I just wonder if an Evo, modified MX-5 etc would in fact be better propositions as performance cars on real roads. However there are positives to GTR’s and I won’t go into them here as they have already been mentioned elsewhere.
While I still think you should cut GTR’s some slack - after all they are old cars now and compare favourably to most cars of similar age I have come to the conclusion that most of your concerns and criticisms of GTR’s were in fact justified. A quick search on SkylinesAustralia.com will show that many GTR owners are now also coming to these same conclusions and changing their opinions and attitudes.
Low Drag Car Aerodynamics
Hello or G'day (whichever you prefer); I'm in a 4m.net Forum discussing air filters in Crate Late Models http://4m.net/showthread.php?t=93635
Someone just provide the link to your article as "proof" that the are at the base of the windsheild is a "high pressure area". However, I beleive this to be wrong. The reason cabin inlets are placed at the base of the windsheild is because that's the best place for air to be "sucked" (i. e. low pressure) into the cabin .... not "blown" (i.e. high pressure) into the cabin. If you could list references which prove that I'm wrong and you're right, I would be eternally grateful (and very surprized). Thank-you and have a G'day,
We’re right and you’re wrong! One reference is Hucho, (Ed), Aerodynamics of Road Vehicles, Page 4. It’s possible to directly measure the pressure – see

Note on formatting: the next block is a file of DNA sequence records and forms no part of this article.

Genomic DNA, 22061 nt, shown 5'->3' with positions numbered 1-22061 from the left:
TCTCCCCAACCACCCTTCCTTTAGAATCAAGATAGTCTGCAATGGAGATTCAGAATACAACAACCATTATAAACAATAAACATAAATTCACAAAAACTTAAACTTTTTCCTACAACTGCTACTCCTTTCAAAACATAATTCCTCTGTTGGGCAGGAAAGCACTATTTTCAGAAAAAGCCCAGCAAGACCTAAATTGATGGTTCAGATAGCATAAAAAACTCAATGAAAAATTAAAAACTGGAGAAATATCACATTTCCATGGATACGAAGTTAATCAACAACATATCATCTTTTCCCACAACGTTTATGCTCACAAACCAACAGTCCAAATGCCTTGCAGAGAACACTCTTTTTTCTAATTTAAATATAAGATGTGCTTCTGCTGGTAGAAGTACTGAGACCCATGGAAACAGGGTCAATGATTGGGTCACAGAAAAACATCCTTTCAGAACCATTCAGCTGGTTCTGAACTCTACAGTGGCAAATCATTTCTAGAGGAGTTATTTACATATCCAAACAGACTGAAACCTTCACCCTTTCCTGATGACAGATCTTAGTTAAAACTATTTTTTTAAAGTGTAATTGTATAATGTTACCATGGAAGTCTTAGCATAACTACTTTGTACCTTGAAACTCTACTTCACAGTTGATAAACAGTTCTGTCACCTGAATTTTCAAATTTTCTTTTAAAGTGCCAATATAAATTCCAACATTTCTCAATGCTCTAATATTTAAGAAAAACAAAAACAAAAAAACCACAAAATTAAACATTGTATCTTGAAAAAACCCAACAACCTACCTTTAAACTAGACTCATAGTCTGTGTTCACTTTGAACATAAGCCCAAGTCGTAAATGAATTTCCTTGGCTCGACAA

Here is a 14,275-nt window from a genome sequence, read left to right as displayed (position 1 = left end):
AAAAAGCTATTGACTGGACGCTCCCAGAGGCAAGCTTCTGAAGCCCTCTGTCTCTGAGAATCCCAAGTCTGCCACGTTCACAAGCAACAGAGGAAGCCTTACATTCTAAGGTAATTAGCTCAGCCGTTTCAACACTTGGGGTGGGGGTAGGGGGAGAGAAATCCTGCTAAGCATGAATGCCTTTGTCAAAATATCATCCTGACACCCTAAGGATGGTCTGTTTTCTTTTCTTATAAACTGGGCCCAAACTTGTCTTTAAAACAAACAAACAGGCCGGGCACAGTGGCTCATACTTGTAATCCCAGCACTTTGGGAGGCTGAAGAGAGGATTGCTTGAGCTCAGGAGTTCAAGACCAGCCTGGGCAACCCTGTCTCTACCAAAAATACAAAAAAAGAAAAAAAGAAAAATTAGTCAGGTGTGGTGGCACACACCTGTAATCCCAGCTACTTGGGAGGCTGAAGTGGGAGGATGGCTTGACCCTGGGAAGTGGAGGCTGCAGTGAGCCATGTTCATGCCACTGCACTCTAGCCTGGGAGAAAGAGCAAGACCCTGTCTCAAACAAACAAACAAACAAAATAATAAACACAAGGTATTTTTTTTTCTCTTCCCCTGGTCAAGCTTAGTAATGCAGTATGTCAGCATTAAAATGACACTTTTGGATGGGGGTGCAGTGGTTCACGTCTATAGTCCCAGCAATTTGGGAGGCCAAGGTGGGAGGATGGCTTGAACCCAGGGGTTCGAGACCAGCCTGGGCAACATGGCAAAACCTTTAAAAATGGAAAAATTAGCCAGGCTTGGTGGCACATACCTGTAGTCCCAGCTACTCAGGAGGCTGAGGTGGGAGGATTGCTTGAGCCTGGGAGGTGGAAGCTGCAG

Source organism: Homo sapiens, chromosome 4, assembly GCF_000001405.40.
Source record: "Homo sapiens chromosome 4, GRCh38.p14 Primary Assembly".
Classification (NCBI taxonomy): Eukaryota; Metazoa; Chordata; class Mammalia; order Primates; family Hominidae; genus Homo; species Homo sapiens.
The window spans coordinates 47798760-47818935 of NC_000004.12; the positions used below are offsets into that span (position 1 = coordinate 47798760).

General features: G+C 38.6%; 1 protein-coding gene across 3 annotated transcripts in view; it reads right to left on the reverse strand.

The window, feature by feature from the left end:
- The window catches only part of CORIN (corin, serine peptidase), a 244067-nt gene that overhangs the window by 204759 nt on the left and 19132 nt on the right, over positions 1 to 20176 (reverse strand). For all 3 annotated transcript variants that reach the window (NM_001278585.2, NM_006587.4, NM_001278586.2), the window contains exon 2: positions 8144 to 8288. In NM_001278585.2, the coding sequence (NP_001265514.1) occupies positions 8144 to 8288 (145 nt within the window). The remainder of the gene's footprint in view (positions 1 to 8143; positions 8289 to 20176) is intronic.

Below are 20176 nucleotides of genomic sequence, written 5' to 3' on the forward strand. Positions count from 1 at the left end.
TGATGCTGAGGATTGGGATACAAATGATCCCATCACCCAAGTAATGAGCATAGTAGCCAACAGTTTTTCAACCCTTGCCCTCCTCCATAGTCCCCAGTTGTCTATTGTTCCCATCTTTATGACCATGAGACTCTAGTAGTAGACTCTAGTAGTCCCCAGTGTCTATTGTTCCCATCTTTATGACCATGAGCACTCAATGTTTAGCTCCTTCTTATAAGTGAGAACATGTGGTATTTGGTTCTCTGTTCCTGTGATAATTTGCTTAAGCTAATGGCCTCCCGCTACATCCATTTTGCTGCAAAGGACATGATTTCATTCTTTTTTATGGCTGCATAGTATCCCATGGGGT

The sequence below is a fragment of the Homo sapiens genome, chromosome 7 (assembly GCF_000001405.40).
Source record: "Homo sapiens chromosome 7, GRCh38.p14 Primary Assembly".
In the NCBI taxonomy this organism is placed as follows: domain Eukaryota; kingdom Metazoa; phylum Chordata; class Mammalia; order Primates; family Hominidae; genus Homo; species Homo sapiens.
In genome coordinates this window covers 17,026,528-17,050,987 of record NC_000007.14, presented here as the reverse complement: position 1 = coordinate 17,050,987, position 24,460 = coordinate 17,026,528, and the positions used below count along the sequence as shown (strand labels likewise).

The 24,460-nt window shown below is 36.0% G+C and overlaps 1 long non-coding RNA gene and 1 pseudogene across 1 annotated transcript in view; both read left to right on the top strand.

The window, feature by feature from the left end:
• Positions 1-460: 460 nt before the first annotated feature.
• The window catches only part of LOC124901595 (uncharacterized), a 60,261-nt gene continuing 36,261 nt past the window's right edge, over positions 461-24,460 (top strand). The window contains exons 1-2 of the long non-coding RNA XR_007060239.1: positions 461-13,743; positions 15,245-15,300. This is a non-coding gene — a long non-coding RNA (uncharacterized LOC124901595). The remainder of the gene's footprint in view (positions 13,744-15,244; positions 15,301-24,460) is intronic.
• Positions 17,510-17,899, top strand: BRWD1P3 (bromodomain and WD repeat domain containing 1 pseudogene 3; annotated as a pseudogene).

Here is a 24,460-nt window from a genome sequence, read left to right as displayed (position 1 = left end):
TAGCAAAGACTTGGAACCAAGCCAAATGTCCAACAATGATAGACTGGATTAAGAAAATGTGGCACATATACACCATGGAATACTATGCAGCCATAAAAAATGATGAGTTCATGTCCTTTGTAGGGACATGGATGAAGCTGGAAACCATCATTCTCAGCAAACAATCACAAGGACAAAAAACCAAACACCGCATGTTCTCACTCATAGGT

More on Siting Cold Air Intakes.
Accidentally I found your website and now I love it! You have article about intercooler spray using chilled down water (see
Peltier Intercooler Water Spray). This is all about energy and as you already know, it can't work using few watts chiller. I suggest you to try other, more powerful approaches:
1. In place of water, use other liquid with better vaporisation characteristics. First thought - alcohol. But it is flammable :( This is dangerous in result. But wait! Winter window washer contains alcohol too, it vaporise better, so using proper water/alcohol proportions you can do it. Just you have to make right mix.
2. This could be the best one: coll _topmount_ intercooler using CO2 fire extinguisher. Personally I like this idea very much. I think, it could be nice dragrace setup for turbocars without NOS category. If I'd have WRX and access to dyno, I would definitely test it, because on dyno you can do it just manually, withotut single hardware mod. You have to make sure engine do not breeth CO2 gas. Good ventilation is a must. That's why topmount intercooler is better candidate for such cooling.
3. Dry ice on intercooler. But I like number 2 more :) I will appreciate quick answer about your decision: are you going to do this and when. I really need to know what you think about those ideas.
Water in fact has a better latent heat of evaporation than pretty well all fluids.
No doubt the CO2 would be very effective but it doesn’t seem all that viable for normal road use.